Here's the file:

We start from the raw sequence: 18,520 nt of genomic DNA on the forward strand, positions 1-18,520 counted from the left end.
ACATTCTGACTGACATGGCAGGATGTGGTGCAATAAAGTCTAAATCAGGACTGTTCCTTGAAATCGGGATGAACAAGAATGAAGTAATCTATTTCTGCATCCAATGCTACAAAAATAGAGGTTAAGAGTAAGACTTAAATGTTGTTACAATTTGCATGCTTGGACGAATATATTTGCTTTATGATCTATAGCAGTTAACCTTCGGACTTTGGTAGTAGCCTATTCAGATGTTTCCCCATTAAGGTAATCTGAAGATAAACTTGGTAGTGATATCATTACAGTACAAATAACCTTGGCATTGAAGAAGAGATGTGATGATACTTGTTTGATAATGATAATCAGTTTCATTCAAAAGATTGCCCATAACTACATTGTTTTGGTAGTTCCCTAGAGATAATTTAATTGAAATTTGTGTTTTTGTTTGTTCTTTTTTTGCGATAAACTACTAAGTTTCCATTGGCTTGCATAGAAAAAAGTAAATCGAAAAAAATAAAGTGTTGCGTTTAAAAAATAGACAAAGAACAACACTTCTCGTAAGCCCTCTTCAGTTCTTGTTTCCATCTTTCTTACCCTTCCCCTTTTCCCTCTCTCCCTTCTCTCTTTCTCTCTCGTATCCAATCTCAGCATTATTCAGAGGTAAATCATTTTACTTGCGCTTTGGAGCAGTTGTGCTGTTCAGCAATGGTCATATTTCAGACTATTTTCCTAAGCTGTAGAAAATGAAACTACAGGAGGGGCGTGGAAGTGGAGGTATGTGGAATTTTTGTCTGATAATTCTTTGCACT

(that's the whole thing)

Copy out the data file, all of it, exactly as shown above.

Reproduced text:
We start from the raw sequence: 18,520 nt of genomic DNA on the forward strand, positions 1-18,520 counted from the left end.
ACATTCTGACTGACATGGCAGGATGTGGTGCAATAAAGTCTAAATCAGGACTGTTCCTTGAAATCGGGATGAACAAGAATGAAGTAATCTATTTCTGCATCCAATGCTACAAAAATAGAGGTTAAGAGTAAGACTTAAATGTTGTTACAATTTGCATGCTTGGACGAATATATTTGCTTTATGATCTATAGCAGTTAACCTTCGGACTTTGGTAGTAGCCTATTCAGATGTTTCCCCATTAAGGTAATCTGAAGATAAACTTGGTAGTGATATCATTACAGTACAAATAACCTTGGCATTGAAGAAGAGATGTGATGATACTTGTTTGATAATGATAATCAGTTTCATTCAAAAGATTGCCCATAACTACATTGTTTTGGTAGTTCCCTAGAGATAATTTAATTGAAATTTGTGTTTTTGTTTGTTCTTTTTTTGCGATAAACTACTAAGTTTCCATTGGCTTGCATAGAAAAAAGTAAATCGAAAAAAATAAAGTGTTGCGTTTAAAAAATAGACAAAGAACAACACTTCTCGTAAGCCCTCTTCAGTTCTTGTTTCCATCTTTCTTACCCTTCCCCTTTTCCCTCTCTCCCTTCTCTCTTTCTCTCTCGTATCCAATCTCAGCATTATTCAGAGGTAAATCATTTTACTTGCGCTTTGGAGCAGTTGTGCTGTTCAGCAATGGTCATATTTCAGACTATTTTCCTAAGCTGTAGAAAATGAAACTACAGGAGGGGCGTGGAAGTGGAGGTATGTGGAATTTTTGTCTGATAATTCTTTGCACT